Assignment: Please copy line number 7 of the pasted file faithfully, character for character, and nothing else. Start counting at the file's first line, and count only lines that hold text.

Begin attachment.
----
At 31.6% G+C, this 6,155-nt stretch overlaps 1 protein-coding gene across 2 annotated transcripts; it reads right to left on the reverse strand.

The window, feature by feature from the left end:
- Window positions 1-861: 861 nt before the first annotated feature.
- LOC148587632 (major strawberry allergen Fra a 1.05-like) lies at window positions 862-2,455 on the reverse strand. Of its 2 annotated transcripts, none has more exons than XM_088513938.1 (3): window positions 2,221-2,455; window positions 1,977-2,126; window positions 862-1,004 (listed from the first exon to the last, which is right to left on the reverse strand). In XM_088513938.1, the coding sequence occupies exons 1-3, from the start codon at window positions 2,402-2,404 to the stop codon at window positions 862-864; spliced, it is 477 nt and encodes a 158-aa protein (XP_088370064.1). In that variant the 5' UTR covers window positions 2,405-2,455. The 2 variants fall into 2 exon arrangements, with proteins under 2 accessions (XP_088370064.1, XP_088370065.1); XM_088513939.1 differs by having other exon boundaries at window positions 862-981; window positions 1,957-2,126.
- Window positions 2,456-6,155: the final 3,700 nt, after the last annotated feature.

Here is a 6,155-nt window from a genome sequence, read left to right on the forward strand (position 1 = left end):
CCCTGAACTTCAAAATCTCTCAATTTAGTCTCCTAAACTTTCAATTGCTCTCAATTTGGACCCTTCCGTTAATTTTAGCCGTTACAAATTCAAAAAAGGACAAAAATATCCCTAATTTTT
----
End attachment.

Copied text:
CCCTGAACTTCAAAATCTCTCAATTTAGTCTCCTAAACTTTCAATTGCTCTCAATTTGGACCCTTCCGTTAATTTTAGCCGTTACAAATTCAAAAAAGGACAAAAATATCCCTAATTTTT